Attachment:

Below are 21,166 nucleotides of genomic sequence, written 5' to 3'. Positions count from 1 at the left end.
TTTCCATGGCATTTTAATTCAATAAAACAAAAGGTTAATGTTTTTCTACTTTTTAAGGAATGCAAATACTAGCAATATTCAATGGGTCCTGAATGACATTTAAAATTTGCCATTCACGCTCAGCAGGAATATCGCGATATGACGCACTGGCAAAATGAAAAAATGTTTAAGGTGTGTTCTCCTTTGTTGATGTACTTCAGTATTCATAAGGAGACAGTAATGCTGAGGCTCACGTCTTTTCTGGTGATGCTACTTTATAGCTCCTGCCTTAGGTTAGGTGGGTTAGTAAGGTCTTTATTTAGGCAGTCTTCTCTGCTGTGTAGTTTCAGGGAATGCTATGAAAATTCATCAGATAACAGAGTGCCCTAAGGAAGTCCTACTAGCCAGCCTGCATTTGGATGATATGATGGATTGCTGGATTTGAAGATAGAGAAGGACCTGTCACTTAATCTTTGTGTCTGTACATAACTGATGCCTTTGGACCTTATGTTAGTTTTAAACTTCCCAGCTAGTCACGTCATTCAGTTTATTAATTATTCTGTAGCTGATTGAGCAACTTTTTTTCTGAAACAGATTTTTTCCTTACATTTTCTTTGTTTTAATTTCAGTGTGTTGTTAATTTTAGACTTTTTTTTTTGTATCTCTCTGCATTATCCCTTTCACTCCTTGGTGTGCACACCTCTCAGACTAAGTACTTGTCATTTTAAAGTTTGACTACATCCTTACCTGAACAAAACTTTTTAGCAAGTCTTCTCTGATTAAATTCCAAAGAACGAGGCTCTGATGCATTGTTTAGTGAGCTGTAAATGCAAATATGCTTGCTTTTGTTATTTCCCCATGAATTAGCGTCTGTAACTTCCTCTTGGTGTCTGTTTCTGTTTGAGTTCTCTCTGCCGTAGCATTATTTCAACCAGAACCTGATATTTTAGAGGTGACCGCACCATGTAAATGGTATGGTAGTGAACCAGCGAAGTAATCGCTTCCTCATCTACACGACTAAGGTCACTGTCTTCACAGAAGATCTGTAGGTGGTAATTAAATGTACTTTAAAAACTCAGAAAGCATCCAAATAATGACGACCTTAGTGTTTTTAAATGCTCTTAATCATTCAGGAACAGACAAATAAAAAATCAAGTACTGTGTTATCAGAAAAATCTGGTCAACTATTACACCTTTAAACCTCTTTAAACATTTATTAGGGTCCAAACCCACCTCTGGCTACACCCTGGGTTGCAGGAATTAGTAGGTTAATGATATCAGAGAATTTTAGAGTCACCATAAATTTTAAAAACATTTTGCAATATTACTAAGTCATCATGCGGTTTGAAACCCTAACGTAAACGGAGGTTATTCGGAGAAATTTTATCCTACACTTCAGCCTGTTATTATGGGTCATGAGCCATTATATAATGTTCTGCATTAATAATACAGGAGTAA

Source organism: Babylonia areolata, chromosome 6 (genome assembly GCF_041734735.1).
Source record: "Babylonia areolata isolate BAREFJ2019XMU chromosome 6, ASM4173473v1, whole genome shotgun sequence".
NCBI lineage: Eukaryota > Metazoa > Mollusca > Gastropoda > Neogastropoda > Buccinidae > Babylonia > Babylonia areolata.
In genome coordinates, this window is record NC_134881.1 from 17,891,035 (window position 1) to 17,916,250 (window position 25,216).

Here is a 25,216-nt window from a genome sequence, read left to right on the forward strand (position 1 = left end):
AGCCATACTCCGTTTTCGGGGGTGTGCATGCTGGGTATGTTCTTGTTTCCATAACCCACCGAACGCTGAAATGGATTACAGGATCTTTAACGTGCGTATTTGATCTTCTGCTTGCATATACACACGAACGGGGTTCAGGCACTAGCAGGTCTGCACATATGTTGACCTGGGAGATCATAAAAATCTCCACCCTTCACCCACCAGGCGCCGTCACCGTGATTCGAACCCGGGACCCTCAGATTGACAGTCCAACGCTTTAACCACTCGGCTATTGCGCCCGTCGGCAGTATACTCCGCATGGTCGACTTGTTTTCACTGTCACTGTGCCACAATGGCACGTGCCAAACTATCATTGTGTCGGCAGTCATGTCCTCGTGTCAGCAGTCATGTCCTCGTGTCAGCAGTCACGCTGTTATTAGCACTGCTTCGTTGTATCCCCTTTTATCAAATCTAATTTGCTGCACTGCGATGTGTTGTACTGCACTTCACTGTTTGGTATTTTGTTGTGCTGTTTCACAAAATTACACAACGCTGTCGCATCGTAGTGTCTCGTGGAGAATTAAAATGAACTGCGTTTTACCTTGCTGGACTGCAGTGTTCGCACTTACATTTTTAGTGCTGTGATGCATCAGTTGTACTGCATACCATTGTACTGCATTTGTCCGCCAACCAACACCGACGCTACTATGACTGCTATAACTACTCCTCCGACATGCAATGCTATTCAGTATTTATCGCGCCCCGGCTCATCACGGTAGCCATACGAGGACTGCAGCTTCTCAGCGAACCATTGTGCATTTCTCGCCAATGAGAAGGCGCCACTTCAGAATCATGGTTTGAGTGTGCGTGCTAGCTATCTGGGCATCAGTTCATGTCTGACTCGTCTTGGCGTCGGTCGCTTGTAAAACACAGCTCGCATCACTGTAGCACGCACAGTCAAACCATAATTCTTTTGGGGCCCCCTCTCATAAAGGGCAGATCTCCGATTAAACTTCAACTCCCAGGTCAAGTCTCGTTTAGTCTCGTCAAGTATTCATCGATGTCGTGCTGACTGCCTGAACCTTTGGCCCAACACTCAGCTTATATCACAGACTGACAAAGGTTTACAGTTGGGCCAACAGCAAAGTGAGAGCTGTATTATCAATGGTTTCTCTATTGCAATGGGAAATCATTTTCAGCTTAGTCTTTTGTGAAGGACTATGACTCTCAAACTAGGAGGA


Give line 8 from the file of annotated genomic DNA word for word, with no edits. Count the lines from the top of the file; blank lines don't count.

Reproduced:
AGCCATACTCCGTTTTCGGGGGTGTGCATGCTGGGTATGTTCTTGTTTCCATAACCCACCGAACGCTGAAATGGATTACAGGATCTTTAACGTGCGTATTTGATCTTCTGCTTGCATATACACACGAACGGGGTTCAGGCACTAGCAGGTCTGCACATATGTTGACCTGGGAGATCATAAAAATCTCCACCCTTCACCCACCAGGCGCCGTCACCGTGATTCGAACCCGGGACCCTCAGATTGACAGTCCAACGCTTTAACCACTCGGCTATTGCGCCCGTCGGCAGTATACTCCGCATGGTCGACTTGTTTTCACTGTCACTGTGCCACAATGGCACGTGCCAAACTATCATTGTGTCGGCAGTCATGTCCTCGTGTCAGCAGTCATGTCCTCGTGTCAGCAGTCACGCTGTTATTAGCACTGCTTCGTTGTATCCCCTTTTATCAAATCTAATTTGCTGCACTGCGATGTGTTGTACTGCACTTCACTGTTTGGTATTTTGTTGTGCTGTTTCACAAAATTACACAACGCTGTCGCATCGTAGTGTCTCGTGGAGAATTAAAATGAACTGCGTTTTACCTTGCTGGACTGCAGTGTTCGCACTTACATTTTTAGTGCTGTGATGCATCAGTTGTACTGCATACCATTGTACTGCATTTGTCCGCCAACCAACACCGACGCTACTATGACTGCTATAACTACTCCTCCGACATGCAATGCTATTCAGTATTTATCGCGCCCCGGCTCATCACGGTAGCCATACGAGGACTGCAGCTTCTCAGCGAACCATTGTGCATTTCTCGCCAATGAGAAGGCGCCACTTCAGAATCATGGTTTGAGTGTGCGTGCTAGCTATCTGGGCATCAGTTCATGTCTGACTCGTCTTGGCGTCGGTCGCTTGTAAAACACAGCTCGCATCACTGTAGCACGCACAGTCAAACCATAATTCTTTTGGGGCCCCCTCTCATAAAGGGCAGATCTCCGATTAAACTTCAACTCCCAGGTCAAGTCTCGTTTAGTCTCGTCAAGTATTCATCGATGTCGTGCTGACTGCCTGAACCTTTGGCCCAACACTCAGCTTATATCACAGACTGACAAAGGTTTACAGTTGGGCCAACAGCAAAGTGAGAGCTGTATTATCAATGGTTTCTCTATTGCAATGGGAAATCATTTTCAGCTTAGTCTTTTGTGAAGGACTATGACTCTCAAACTAGGAGGA